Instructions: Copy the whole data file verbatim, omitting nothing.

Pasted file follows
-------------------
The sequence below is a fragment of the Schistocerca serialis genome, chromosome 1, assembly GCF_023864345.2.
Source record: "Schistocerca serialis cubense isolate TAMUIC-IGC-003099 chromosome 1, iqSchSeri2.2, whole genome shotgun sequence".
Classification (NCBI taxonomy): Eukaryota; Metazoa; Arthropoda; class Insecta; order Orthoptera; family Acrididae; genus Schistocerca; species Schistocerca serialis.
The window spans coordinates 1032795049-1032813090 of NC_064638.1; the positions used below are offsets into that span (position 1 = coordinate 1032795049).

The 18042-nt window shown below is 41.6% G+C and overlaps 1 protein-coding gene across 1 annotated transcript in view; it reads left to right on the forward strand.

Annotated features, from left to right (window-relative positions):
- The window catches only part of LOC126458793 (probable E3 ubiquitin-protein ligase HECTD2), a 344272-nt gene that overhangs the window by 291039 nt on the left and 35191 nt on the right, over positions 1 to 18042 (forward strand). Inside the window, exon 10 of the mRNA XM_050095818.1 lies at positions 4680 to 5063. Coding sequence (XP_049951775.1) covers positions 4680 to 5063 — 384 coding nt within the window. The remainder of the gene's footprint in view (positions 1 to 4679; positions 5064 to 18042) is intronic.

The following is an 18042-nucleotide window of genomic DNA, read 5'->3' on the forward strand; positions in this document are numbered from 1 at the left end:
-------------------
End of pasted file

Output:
The sequence below is a fragment of the Schistocerca serialis genome, chromosome 1, assembly GCF_023864345.2.
Source record: "Schistocerca serialis cubense isolate TAMUIC-IGC-003099 chromosome 1, iqSchSeri2.2, whole genome shotgun sequence".
Classification (NCBI taxonomy): Eukaryota; Metazoa; Arthropoda; class Insecta; order Orthoptera; family Acrididae; genus Schistocerca; species Schistocerca serialis.
The window spans coordinates 1032795049-1032813090 of NC_064638.1; the positions used below are offsets into that span (position 1 = coordinate 1032795049).

The 18042-nt window shown below is 41.6% G+C and overlaps 1 protein-coding gene across 1 annotated transcript in view; it reads left to right on the forward strand.

Annotated features, from left to right (window-relative positions):
- The window catches only part of LOC126458793 (probable E3 ubiquitin-protein ligase HECTD2), a 344272-nt gene that overhangs the window by 291039 nt on the left and 35191 nt on the right, over positions 1 to 18042 (forward strand). Inside the window, exon 10 of the mRNA XM_050095818.1 lies at positions 4680 to 5063. Coding sequence (XP_049951775.1) covers positions 4680 to 5063 — 384 coding nt within the window. The remainder of the gene's footprint in view (positions 1 to 4679; positions 5064 to 18042) is intronic.

The following is an 18042-nucleotide window of genomic DNA, read 5'->3' on the forward strand; positions in this document are numbered from 1 at the left end: